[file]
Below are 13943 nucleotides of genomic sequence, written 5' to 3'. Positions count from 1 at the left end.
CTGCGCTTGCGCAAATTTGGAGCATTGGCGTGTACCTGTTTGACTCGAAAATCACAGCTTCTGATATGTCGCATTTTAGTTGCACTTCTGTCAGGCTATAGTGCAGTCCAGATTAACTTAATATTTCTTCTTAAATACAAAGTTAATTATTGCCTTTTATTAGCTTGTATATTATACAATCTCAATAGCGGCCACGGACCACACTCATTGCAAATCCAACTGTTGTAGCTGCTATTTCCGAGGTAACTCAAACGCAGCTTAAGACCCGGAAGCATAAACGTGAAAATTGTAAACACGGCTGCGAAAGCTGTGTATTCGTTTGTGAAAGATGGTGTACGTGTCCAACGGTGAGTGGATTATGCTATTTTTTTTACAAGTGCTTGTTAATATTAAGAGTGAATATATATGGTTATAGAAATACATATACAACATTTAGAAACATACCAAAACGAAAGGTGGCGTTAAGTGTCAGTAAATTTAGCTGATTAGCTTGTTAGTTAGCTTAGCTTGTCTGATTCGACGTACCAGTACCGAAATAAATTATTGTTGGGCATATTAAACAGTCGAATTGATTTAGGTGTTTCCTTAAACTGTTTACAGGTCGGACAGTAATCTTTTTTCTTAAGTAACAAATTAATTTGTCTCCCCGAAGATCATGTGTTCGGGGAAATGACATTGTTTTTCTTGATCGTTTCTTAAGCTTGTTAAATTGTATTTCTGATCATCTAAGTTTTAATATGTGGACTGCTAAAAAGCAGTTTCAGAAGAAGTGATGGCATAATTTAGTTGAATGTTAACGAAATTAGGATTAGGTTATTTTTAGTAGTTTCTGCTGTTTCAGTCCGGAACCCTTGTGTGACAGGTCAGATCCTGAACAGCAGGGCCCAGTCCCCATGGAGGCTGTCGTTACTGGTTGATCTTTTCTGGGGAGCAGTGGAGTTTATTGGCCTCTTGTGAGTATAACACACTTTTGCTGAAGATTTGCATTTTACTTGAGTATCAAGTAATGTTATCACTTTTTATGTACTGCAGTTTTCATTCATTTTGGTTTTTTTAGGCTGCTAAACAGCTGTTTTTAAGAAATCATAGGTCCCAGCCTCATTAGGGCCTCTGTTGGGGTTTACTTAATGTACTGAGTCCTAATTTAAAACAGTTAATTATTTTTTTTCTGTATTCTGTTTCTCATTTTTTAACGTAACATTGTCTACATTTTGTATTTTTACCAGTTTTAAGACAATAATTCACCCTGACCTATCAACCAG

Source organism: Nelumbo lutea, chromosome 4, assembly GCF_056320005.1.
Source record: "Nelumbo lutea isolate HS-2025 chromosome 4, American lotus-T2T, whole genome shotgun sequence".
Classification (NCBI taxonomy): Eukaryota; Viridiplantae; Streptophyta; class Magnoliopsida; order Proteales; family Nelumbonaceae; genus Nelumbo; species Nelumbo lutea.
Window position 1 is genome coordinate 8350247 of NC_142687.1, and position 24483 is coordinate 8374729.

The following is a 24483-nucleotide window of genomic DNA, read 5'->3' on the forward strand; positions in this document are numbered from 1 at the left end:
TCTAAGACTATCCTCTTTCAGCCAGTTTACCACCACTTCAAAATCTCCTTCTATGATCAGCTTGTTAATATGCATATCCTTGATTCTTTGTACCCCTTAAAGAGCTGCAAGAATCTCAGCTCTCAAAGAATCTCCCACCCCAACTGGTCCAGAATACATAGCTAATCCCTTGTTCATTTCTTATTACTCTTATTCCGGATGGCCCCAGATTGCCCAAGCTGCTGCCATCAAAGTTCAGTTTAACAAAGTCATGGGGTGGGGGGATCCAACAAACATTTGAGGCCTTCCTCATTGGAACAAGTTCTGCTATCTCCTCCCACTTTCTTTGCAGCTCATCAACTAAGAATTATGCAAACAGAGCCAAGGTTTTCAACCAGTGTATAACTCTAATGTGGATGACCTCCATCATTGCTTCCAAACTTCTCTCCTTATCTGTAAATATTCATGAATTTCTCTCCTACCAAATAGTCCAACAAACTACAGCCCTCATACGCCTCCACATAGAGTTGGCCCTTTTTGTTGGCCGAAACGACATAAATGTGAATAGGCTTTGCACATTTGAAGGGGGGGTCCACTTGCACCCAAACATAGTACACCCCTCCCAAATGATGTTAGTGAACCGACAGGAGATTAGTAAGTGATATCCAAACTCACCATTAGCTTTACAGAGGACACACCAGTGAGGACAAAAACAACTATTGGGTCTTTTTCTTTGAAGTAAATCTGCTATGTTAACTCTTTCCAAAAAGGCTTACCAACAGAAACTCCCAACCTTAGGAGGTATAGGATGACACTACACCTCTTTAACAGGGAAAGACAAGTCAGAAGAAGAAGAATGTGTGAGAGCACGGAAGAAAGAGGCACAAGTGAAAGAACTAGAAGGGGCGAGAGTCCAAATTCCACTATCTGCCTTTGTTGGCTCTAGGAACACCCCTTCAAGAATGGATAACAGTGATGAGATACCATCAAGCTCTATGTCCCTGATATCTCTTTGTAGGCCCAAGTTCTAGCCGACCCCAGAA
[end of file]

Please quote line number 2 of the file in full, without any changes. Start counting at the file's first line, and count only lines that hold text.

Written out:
CTGCGCTTGCGCAAATTTGGAGCATTGGCGTGTACCTGTTTGACTCGAAAATCACAGCTTCTGATATGTCGCATTTTAGTTGCACTTCTGTCAGGCTATAGTGCAGTCCAGATTAACTTAATATTTCTTCTTAAATACAAAGTTAATTATTGCCTTTTATTAGCTTGTATATTATACAATCTCAATAGCGGCCACGGACCACACTCATTGCAAATCCAACTGTTGTAGCTGCTATTTCCGAGGTAACTCAAACGCAGCTTAAGACCCGGAAGCATAAACGTGAAAATTGTAAACACGGCTGCGAAAGCTGTGTATTCGTTTGTGAAAGATGGTGTACGTGTCCAACGGTGAGTGGATTATGCTATTTTTTTTACAAGTGCTTGTTAATATTAAGAGTGAATATATATGGTTATAGAAATACATATACAACATTTAGAAACATACCAAAACGAAAGGTGGCGTTAAGTGTCAGTAAATTTAGCTGATTAGCTTGTTAGTTAGCTTAGCTTGTCTGATTCGACGTACCAGTACCGAAATAAATTATTGTTGGGCATATTAAACAGTCGAATTGATTTAGGTGTTTCCTTAAACTGTTTACAGGTCGGACAGTAATCTTTTTTCTTAAGTAACAAATTAATTTGTCTCCCCGAAGATCATGTGTTCGGGGAAATGACATTGTTTTTCTTGATCGTTTCTTAAGCTTGTTAAATTGTATTTCTGATCATCTAAGTTTTAATATGTGGACTGCTAAAAAGCAGTTTCAGAAGAAGTGATGGCATAATTTAGTTGAATGTTAACGAAATTAGGATTAGGTTATTTTTAGTAGTTTCTGCTGTTTCAGTCCGGAACCCTTGTGTGACAGGTCAGATCCTGAACAGCAGGGCCCAGTCCCCATGGAGGCTGTCGTTACTGGTTGATCTTTTCTGGGGAGCAGTGGAGTTTATTGGCCTCTTGTGAGTATAACACACTTTTGCTGAAGATTTGCATTTTACTTGAGTATCAAGTAATGTTATCACTTTTTATGTACTGCAGTTTTCATTCATTTTGGTTTTTTTAGGCTGCTAAACAGCTGTTTTTAAGAAATCATAGGTCCCAGCCTCATTAGGGCCTCTGTTGGGGTTTACTTAATGTACTGAGTCCTAATTTAAAACAGTTAATTATTTTTTTTCTGTATTCTGTTTCTCATTTTTTAACGTAACATTGTCTACATTTTGTATTTTTACCAGTTTTAAGACAATAATTCACCCTGACCTATCAACCAG